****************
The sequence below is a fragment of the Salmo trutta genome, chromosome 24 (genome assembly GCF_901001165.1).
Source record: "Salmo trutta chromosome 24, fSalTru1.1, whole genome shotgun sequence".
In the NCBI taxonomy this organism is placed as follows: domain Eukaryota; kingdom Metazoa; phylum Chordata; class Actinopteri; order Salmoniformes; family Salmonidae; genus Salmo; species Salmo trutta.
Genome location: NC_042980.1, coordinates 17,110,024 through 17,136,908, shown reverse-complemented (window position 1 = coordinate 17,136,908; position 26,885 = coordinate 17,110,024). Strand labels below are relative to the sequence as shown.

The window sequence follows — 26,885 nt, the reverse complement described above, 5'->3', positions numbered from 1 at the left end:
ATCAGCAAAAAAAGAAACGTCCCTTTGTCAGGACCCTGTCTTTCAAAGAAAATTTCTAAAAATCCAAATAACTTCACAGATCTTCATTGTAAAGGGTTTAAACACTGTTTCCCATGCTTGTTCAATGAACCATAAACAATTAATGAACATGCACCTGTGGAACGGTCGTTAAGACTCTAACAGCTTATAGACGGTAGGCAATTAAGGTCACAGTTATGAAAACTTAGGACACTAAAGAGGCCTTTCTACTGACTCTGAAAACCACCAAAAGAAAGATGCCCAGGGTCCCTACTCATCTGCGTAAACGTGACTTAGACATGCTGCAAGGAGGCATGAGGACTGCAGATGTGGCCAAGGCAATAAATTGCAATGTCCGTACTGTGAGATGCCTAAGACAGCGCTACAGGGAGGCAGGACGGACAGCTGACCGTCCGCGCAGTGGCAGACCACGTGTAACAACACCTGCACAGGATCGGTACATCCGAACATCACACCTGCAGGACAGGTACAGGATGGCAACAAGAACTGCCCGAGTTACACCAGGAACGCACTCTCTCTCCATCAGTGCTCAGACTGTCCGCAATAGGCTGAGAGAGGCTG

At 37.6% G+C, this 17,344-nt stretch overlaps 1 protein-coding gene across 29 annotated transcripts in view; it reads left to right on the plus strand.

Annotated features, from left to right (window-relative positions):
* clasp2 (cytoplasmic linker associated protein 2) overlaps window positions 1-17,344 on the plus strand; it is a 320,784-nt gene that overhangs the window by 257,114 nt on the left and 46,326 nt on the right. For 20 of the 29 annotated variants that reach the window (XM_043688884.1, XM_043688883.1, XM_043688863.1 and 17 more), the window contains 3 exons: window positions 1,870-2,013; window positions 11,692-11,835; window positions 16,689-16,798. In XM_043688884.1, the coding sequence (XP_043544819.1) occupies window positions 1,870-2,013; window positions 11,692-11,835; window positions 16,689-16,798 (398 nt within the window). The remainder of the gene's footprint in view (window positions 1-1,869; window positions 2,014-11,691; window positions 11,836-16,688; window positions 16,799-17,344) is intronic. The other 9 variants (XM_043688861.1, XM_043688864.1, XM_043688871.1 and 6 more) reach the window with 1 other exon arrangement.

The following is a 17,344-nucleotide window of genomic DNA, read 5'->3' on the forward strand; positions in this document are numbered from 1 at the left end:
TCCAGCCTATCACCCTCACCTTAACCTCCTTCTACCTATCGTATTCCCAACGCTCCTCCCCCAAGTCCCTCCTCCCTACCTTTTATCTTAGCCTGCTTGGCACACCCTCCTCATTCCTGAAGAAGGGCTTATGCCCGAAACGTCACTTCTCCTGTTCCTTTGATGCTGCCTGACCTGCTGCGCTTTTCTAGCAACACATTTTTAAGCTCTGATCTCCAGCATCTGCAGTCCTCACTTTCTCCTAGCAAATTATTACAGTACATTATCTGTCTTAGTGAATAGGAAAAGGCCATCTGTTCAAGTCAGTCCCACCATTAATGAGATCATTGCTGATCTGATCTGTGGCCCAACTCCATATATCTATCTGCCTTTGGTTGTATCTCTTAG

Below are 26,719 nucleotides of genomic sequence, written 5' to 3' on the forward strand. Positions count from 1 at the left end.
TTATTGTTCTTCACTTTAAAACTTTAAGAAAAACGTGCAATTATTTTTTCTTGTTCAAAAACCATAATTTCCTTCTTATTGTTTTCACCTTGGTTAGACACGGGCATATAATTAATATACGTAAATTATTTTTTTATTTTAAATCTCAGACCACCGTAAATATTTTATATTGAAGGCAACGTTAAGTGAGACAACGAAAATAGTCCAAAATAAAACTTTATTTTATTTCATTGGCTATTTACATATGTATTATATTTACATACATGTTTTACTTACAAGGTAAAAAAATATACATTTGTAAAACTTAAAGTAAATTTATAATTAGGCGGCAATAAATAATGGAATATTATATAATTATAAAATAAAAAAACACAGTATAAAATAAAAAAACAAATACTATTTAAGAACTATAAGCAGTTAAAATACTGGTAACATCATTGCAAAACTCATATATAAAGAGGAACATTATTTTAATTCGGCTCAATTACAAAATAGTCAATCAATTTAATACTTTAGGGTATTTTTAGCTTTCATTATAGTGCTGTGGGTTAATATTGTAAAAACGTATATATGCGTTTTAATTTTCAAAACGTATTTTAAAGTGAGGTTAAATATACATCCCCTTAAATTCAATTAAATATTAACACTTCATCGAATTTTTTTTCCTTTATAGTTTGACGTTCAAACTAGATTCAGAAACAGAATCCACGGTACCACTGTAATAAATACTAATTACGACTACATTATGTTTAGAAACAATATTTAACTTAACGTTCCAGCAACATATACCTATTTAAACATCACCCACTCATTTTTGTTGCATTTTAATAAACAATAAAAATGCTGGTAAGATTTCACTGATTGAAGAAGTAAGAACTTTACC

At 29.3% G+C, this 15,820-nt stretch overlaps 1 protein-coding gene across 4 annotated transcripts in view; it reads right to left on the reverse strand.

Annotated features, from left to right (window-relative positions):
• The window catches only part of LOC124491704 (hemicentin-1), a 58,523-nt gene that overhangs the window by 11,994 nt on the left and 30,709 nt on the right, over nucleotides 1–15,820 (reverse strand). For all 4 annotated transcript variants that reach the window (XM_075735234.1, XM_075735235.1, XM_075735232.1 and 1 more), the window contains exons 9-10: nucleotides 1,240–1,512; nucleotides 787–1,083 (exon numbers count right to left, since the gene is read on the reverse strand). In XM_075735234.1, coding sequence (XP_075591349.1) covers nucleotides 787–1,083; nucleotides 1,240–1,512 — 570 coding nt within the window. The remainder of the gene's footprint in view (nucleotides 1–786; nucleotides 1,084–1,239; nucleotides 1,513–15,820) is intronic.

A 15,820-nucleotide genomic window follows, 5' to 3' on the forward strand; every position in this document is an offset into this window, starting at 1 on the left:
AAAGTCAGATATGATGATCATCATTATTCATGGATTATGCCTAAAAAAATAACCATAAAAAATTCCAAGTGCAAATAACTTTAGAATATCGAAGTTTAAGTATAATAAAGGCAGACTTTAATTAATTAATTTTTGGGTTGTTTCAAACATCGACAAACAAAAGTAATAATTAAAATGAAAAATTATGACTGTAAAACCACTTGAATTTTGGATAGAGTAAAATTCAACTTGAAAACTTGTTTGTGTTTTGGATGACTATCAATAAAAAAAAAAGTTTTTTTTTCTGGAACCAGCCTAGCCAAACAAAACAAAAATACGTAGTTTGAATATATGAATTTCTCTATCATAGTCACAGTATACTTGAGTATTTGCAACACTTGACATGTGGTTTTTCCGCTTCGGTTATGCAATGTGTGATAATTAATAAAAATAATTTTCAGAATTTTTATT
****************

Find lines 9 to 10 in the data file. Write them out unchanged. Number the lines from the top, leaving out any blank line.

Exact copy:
* clasp2 (cytoplasmic linker associated protein 2) overlaps window positions 1-17,344 on the plus strand; it is a 320,784-nt gene that overhangs the window by 257,114 nt on the left and 46,326 nt on the right. For 20 of the 29 annotated variants that reach the window (XM_043688884.1, XM_043688883.1, XM_043688863.1 and 17 more), the window contains 3 exons: window positions 1,870-2,013; window positions 11,692-11,835; window positions 16,689-16,798. In XM_043688884.1, the coding sequence (XP_043544819.1) occupies window positions 1,870-2,013; window positions 11,692-11,835; window positions 16,689-16,798 (398 nt within the window). The remainder of the gene's footprint in view (window positions 1-1,869; window positions 2,014-11,691; window positions 11,836-16,688; window positions 16,799-17,344) is intronic. The other 9 variants (XM_043688861.1, XM_043688864.1, XM_043688871.1 and 6 more) reach the window with 1 other exon arrangement.

The following is a 17,344-nucleotide window of genomic DNA, read 5'->3' on the forward strand; positions in this document are numbered from 1 at the left end: